WASHINGTON - Susan Rice was playing stand-in on the morning of Sept. 16 when she appeared on five Sunday news programs, a few days after the deadly attack in Benghazi, Libya, that killed four Americans.
Secretary of State Hillary Rodham Clinton would have been the White House's logical choice to discuss the chaotic events in the Middle East, but she was drained after a harrowing week, administration officials said.
So instead, Rice, the ambassador to the United Nations, delivered her account of the episode. Reciting talking points supplied by intelligence agencies, she said that the Benghazi siege appeared to have been a spontaneous protest later hijacked by extremists, not a premeditated terrorist attack. Within days, Republicans in Congress were calling for her head.
In her sure-footed ascent of the foreign-policy ladder, Rice has rarely shrunk from a fight. But now that she appears poised to claim the top rung - White House aides say she is President Barack Obama's favored candidate for secretary of state - this sharp-tongued, self-confident diplomat finds herself in the middle of a bitter feud in which she is largely a bystander.
"Susan had a reputation, fairly or not, as someone who could run a little hot and shoot from the hip," said John Norris, a foreign-policy expert at the Center for American Progress. "If someone had told me that the biggest knock on her was going to be that she too slavishly followed the talking points on Benghazi, I would have been shocked."
At the United Nations, and in posts in the Clinton White House, Rice, who turned 48 on Saturday, has earned a reputation as a blunt advocate, relentless on issues like pressing the government in Sudan or intervening in Libya to prevent a slaughter by Moammar Gadhafi.
She was a Rhodes scholar, and has degrees from Stanford and Oxford, a Rolodex of contacts, and a relationship with Obama sealed during his 2008 campaign. Her ascension to lead the State Department would be the capstone to a fast-track career.
Yet the firestorm over Benghazi raises more basic questions: Is Rice the best candidate to succeed Clinton as the nation's chief diplomat? Does she have the diplomatic finesse to handle thorny problems in the Middle East? And even if Obama gets the votes for her confirmation, has the episode so tainted her that it would be hard for her to thrive in the job?
Rice's supporters say she has compiled a solid record at the United Nations, winning the passage of resolutions that impose strict sanctions on Iran and North Korea. Diplomats praise her energetic negotiating style, though her peremptory manner has bruised some egos.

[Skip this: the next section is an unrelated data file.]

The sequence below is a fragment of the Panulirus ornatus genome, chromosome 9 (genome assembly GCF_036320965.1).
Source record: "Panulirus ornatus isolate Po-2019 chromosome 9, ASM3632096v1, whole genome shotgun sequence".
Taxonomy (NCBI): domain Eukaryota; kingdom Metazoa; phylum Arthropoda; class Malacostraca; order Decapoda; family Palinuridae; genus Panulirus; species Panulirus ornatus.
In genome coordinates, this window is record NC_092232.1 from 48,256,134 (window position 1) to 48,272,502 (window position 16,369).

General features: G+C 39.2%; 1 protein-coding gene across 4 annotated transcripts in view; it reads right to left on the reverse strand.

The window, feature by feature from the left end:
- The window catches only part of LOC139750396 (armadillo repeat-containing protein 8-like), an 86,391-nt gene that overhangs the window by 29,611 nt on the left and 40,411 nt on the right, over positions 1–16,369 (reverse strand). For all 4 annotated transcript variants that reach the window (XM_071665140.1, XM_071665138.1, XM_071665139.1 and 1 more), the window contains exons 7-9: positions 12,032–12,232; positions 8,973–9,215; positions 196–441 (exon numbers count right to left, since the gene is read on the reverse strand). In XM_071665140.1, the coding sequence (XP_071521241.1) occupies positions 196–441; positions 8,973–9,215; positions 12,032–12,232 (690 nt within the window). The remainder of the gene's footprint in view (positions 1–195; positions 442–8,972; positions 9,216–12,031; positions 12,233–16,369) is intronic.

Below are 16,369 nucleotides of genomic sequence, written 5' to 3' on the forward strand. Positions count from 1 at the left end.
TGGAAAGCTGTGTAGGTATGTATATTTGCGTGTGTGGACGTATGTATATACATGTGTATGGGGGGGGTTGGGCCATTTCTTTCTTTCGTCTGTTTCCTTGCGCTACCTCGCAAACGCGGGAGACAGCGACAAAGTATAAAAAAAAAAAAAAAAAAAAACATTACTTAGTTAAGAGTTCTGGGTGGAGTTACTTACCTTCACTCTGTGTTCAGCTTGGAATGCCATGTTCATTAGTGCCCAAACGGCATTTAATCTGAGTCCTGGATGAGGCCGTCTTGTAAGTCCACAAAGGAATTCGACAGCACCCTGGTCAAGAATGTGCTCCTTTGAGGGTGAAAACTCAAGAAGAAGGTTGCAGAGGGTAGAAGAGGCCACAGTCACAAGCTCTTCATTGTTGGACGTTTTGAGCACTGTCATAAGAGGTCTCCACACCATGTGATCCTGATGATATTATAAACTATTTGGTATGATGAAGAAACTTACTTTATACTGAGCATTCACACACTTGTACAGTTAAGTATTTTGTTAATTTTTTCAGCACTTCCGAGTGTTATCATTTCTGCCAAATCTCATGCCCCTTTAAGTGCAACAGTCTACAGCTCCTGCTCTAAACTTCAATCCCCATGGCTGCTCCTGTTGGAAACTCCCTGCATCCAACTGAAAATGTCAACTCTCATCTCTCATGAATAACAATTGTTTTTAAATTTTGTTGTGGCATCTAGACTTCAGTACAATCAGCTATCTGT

While some in the State Department are wary of her, recalling her blustery style as assistant secretary for African affairs in the Clinton administration, Rice has a core of support among Obama's aides. They insist that Benghazi will not derail her chances.
She has other powerful defenders, like Sen. Dianne Feinstein, D-Calif., chairwoman of the Senate Intelligence Committee, who said that Rice had done nothing wrong and was a victim of character assassination.
Even David Petraeus, the fallen director of the CIA, came to her aid Friday, testifying behind closed doors that Rice read the talking points on Benghazi supplied to her. Republicans said she and the administration were trying to play down a terrorist plot for political reasons. Rice did not comment for this article.
A point guard and valedictorian in high school, Rice is one of several basketball players in Obama's inner circle. He recently invited Rice and her husband, Canadian-born TV producer Ian Cameron, to the White House for a post-election dinner with Gov. Deval Patrick of Massachusetts and other friends.
Even before such invitations, Rice had an entree to elite Washington. As the daughter of Emmett Rice, a Federal Reserve System governor, and Lois Dickson Rice, an education policy expert, Rice spent her childhood mixing with family friends like Madeleine Albright, another secretary of state.
By her own account, Rice's fervor is fueled by the Clinton administration's inaction in Rwanda. Years later, she told Samantha Power, then a journalist writing about the episode, that "I swore to myself that if I ever faced such a crisis again, I would come down on the side of dramatic action, going down in flames if that was required."